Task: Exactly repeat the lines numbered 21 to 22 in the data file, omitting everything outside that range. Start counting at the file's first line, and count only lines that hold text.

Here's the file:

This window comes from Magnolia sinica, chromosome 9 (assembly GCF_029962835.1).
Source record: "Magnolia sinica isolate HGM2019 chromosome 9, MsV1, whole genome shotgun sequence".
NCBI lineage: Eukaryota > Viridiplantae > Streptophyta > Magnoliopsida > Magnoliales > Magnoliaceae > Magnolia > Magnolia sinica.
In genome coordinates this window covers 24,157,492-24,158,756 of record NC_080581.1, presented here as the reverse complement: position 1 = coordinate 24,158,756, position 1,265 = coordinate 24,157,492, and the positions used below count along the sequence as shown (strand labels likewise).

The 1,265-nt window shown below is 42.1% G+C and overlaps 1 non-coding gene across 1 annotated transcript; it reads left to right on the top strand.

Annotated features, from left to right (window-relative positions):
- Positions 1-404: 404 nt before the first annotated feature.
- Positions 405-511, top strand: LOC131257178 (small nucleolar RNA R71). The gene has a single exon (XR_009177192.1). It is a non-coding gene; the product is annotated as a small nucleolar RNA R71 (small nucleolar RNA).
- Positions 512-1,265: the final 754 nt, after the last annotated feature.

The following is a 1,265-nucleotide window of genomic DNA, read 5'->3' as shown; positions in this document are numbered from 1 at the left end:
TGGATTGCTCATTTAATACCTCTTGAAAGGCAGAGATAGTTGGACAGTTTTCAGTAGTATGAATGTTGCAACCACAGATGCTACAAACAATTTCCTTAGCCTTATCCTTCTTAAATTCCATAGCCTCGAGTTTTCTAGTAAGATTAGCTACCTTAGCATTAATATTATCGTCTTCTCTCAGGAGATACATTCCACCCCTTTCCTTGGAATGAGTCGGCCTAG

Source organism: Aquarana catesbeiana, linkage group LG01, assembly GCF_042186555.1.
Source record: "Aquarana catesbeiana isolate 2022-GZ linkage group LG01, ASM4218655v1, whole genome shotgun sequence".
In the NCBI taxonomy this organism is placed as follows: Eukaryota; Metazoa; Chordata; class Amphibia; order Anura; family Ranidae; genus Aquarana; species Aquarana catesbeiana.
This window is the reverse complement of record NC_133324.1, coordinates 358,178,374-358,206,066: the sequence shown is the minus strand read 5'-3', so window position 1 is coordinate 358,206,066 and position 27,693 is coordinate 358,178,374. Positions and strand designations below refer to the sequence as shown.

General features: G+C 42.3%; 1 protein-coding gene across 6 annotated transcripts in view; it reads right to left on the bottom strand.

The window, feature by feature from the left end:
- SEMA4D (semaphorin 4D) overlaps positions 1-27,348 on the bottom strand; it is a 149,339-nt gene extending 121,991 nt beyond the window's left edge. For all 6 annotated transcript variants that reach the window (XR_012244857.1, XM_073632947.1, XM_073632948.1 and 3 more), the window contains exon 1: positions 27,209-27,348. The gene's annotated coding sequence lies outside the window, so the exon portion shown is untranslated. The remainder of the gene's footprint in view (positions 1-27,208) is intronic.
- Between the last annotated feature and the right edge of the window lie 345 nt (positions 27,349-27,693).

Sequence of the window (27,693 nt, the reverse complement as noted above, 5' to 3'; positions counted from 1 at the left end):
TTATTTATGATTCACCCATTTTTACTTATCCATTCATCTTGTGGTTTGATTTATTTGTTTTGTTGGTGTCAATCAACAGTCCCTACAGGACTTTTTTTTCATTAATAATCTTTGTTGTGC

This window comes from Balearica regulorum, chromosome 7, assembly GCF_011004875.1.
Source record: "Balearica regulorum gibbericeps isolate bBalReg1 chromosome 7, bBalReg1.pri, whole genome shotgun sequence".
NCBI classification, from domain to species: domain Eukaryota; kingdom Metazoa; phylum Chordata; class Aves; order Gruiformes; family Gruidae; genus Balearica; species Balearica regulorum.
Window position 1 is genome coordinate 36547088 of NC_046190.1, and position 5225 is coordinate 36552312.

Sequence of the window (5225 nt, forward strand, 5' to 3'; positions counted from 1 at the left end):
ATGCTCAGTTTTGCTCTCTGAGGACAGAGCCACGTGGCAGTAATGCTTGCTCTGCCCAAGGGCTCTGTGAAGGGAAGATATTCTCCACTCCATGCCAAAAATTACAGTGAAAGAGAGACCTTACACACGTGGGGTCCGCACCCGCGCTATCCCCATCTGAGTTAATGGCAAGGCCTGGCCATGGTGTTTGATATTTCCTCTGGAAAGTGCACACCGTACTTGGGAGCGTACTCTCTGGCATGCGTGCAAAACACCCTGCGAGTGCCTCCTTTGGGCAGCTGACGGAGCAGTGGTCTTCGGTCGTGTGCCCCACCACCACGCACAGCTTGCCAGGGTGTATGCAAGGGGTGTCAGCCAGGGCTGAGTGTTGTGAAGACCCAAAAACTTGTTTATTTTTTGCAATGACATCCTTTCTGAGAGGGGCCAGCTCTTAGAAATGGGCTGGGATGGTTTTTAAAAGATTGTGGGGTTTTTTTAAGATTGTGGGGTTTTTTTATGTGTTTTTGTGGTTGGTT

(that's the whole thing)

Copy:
TTATTTATGATTCACCCATTTTTACTTATCCATTCATCTTGTGGTTTGATTTATTTGTTTTGTTGGTGTCAATCAACAGTCCCTACAGGACTTTTTTTTCATTAATAATCTTTGTTGTGC

This window comes from Balearica regulorum, chromosome 7, assembly GCF_011004875.1.